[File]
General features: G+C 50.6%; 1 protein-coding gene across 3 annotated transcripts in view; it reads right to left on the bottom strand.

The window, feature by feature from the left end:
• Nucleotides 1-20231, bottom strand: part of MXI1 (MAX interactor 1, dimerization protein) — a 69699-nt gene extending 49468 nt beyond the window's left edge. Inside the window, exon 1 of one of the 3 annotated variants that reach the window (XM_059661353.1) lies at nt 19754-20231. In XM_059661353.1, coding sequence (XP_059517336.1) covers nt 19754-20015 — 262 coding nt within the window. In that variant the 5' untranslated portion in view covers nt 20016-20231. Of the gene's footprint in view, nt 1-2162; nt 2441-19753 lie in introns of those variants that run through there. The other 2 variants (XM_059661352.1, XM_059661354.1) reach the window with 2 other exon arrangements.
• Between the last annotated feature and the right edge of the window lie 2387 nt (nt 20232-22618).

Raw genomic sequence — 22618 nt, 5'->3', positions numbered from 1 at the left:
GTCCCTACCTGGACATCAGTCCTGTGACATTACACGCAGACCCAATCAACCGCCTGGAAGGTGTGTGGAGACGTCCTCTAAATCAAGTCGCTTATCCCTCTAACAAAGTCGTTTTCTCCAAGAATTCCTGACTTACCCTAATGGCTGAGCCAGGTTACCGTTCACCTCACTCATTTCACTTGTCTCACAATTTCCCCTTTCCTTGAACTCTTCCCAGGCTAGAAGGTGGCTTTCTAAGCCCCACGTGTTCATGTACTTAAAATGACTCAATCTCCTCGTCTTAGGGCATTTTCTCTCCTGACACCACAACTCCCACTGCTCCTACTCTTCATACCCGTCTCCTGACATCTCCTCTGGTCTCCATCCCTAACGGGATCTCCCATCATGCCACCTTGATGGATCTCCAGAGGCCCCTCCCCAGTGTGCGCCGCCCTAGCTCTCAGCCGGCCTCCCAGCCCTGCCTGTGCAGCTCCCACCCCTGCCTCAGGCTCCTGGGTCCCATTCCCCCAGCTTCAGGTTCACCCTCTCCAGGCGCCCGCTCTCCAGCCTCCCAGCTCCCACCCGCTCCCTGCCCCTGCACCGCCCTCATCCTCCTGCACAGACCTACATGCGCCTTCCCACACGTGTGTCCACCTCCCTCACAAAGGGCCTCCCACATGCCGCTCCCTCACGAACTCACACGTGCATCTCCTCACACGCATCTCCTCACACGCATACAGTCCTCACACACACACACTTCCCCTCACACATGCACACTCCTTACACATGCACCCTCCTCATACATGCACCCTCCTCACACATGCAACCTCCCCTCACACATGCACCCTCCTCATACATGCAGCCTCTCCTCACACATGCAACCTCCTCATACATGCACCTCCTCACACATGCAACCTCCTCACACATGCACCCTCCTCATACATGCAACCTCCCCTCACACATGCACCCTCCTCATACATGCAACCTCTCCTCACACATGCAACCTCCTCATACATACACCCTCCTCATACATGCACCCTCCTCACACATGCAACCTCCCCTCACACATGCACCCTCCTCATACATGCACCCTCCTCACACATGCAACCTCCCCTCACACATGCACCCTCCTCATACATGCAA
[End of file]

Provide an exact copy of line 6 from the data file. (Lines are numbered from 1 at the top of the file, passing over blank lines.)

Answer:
GTCCCTACCTGGACATCAGTCCTGTGACATTACACGCAGACCCAATCAACCGCCTGGAAGGTGTGTGGAGACGTCCTCTAAATCAAGTCGCTTATCCCTCTAACAAAGTCGTTTTCTCCAAGAATTCCTGACTTACCCTAATGGCTGAGCCAGGTTACCGTTCACCTCACTCATTTCACTTGTCTCACAATTTCCCCTTTCCTTGAACTCTTCCCAGGCTAGAAGGTGGCTTTCTAAGCCCCACGTGTTCATGTACTTAAAATGACTCAATCTCCTCGTCTTAGGGCATTTTCTCTCCTGACACCACAACTCCCACTGCTCCTACTCTTCATACCCGTCTCCTGACATCTCCTCTGGTCTCCATCCCTAACGGGATCTCCCATCATGCCACCTTGATGGATCTCCAGAGGCCCCTCCCCAGTGTGCGCCGCCCTAGCTCTCAGCCGGCCTCCCAGCCCTGCCTGTGCAGCTCCCACCCCTGCCTCAGGCTCCTGGGTCCCATTCCCCCAGCTTCAGGTTCACCCTCTCCAGGCGCCCGCTCTCCAGCCTCCCAGCTCCCACCCGCTCCCTGCCCCTGCACCGCCCTCATCCTCCTGCACAGACCTACATGCGCCTTCCCACACGTGTGTCCACCTCCCTCACAAAGGGCCTCCCACATGCCGCTCCCTCACGAACTCACACGTGCATCTCCTCACACGCATCTCCTCACACGCATACAGTCCTCACACACACACACTTCCCCTCACACATGCACACTCCTTACACATGCACCCTCCTCATACATGCACCCTCCTCACACATGCAACCTCCCCTCACACATGCACCCTCCTCATACATGCAGCCTCTCCTCACACATGCAACCTCCTCATACATGCACCTCCTCACACATGCAACCTCCTCACACATGCACCCTCCTCATACATGCAACCTCCCCTCACACATGCACCCTCCTCATACATGCAACCTCTCCTCACACATGCAACCTCCTCATACATACACCCTCCTCATACATGCACCCTCCTCACACATGCAACCTCCCCTCACACATGCACCCTCCTCATACATGCACCCTCCTCACACATGCAACCTCCCCTCACACATGCACCCTCCTCATACATGCAA